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CoastLine: Author Willie Drye on the "Storm of the Century"

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It's 1934, the middle of the Great Depression in America. The federal government sends hundreds of jobless World War I veterans to the Florida Keys for a work program. On its face, it's a great idea – pay these men to build a highway between Miami and Key West as part of a New Deal construction project. The men have jobs live in a mild climate and are out of public view, but the plan doesn't take into account a major hurricane.

In September of 1935 the Labor Day hurricane, the most powerful storm on record, explodes in the straits of Florida and makes landfall in the Keys with sustained winds at 184 miles per hour. Historians estimate the death toll from that storm to be about 260 veterans and more than 200 civilians, but how did it happen? Why were hundreds of veterans left to face a massive storm in the low lying keys with no shelter or means of escape?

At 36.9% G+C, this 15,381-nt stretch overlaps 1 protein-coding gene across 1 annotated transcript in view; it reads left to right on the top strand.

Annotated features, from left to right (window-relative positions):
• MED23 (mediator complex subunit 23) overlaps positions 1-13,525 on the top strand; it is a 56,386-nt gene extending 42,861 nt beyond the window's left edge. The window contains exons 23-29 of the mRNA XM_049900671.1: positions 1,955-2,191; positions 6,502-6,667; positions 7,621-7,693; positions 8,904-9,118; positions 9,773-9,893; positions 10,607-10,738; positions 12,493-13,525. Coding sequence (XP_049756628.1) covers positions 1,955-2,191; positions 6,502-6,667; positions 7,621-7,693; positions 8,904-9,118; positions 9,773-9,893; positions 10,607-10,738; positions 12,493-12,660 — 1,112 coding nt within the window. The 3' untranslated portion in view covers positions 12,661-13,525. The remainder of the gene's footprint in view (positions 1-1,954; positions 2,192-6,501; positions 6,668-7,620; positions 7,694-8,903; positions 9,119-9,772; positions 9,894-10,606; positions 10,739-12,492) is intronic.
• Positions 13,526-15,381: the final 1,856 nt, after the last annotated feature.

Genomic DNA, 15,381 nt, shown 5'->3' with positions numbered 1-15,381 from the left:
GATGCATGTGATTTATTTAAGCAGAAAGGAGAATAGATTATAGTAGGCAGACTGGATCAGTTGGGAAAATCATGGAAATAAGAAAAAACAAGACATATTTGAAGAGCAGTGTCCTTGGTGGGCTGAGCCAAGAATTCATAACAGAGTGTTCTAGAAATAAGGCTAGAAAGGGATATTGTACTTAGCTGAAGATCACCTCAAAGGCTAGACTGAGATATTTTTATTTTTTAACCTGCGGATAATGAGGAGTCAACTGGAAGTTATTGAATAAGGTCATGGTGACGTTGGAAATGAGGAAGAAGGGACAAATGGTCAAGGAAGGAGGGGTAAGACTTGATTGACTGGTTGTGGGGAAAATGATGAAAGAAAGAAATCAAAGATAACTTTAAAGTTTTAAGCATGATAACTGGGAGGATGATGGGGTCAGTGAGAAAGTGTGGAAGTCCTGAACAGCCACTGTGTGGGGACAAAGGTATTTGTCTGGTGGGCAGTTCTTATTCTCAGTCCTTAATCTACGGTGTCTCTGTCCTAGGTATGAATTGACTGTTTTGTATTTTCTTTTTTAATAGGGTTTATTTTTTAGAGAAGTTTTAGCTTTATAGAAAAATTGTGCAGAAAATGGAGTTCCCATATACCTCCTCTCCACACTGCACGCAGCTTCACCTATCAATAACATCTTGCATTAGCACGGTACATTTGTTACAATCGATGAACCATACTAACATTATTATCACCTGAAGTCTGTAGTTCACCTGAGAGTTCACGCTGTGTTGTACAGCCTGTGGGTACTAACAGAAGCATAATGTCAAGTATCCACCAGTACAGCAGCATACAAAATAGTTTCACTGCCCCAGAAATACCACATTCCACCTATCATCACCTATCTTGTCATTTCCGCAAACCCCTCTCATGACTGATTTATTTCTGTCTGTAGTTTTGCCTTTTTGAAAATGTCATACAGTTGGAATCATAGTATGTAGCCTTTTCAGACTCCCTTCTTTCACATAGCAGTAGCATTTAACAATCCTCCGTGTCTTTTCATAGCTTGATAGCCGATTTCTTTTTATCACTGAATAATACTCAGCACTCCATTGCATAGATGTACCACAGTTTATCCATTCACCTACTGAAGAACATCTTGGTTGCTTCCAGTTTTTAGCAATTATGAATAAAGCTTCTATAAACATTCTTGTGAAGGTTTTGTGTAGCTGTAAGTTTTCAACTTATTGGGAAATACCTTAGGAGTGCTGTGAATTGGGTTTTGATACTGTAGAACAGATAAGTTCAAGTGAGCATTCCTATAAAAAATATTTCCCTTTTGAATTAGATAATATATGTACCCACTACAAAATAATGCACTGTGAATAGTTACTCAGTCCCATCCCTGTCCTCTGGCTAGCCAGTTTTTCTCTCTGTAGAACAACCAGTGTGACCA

It's a question that Willie Drye, author and journalist, set out to answer in his book, Storm of the Century: The Labor Day Hurricane of 1935. The book was first published in 2002 and a revised edition is out now. Willie Drye is also a contributing editor to National Geographic News.

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Rachel hosts and produces WHQR's local public affairs and variety show, CoastLine, which she helped to create. Before joining WHQR, Rachel wrote and produced local TV newscasts for the Wilmington ABC-TV affiliate. She also wrote and produced a 30-minute TV special program for the Cape Fear Museum showcasing its renovation and new exhibits, and she independently wrote and produced a documentary on the lingering effects of the 1898 coup d'etat in Wilmington.